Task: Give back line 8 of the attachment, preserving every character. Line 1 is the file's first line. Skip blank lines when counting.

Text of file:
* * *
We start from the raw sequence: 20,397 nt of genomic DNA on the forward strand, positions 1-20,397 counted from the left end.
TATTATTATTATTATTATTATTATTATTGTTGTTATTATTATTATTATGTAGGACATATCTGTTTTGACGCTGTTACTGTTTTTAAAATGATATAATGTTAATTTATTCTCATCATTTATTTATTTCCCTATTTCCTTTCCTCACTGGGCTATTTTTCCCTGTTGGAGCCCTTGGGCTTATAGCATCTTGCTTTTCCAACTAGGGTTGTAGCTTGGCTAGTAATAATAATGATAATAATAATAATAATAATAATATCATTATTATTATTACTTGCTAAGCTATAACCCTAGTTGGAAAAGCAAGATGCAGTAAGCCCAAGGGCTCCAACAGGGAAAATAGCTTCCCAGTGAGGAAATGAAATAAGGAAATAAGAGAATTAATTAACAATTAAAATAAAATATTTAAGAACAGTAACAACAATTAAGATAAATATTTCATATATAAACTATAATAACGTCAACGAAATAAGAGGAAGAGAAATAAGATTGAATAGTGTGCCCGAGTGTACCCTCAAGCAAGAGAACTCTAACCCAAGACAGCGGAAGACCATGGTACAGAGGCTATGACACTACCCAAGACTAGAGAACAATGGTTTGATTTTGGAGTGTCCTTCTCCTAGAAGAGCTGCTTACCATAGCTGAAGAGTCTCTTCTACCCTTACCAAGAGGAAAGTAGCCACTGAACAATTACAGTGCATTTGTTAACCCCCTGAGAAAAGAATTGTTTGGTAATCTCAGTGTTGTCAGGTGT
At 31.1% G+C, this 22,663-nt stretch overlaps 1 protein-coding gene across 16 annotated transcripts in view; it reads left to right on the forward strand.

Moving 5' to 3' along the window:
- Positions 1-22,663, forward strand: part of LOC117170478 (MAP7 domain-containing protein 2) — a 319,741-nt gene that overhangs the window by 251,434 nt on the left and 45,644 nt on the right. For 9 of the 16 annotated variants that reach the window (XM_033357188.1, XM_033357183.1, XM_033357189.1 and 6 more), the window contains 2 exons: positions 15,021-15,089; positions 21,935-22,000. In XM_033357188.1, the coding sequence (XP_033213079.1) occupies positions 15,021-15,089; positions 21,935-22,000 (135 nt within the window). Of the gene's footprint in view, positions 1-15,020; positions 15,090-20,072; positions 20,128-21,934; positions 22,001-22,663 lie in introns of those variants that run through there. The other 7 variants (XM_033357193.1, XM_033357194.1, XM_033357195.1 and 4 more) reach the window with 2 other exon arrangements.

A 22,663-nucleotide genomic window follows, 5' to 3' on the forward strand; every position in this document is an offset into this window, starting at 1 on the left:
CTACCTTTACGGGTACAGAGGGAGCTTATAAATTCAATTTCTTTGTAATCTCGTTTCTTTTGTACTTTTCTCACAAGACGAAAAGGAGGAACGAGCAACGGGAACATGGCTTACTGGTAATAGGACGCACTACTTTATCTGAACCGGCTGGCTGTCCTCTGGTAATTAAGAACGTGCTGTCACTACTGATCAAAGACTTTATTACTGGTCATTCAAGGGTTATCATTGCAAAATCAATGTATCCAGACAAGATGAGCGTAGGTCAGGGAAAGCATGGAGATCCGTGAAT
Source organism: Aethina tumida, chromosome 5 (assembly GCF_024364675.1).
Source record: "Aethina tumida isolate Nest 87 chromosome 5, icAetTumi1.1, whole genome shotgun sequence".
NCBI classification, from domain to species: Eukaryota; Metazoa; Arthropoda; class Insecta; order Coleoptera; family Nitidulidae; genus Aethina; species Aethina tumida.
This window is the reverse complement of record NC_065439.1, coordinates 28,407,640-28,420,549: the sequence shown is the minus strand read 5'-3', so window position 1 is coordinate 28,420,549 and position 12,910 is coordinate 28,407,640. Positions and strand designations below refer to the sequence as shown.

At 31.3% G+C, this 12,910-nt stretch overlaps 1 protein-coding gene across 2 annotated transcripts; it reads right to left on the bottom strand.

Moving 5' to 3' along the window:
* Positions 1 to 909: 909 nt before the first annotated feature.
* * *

Source organism: Aethina tumida, chromosome 5 (assembly GCF_024364675.1).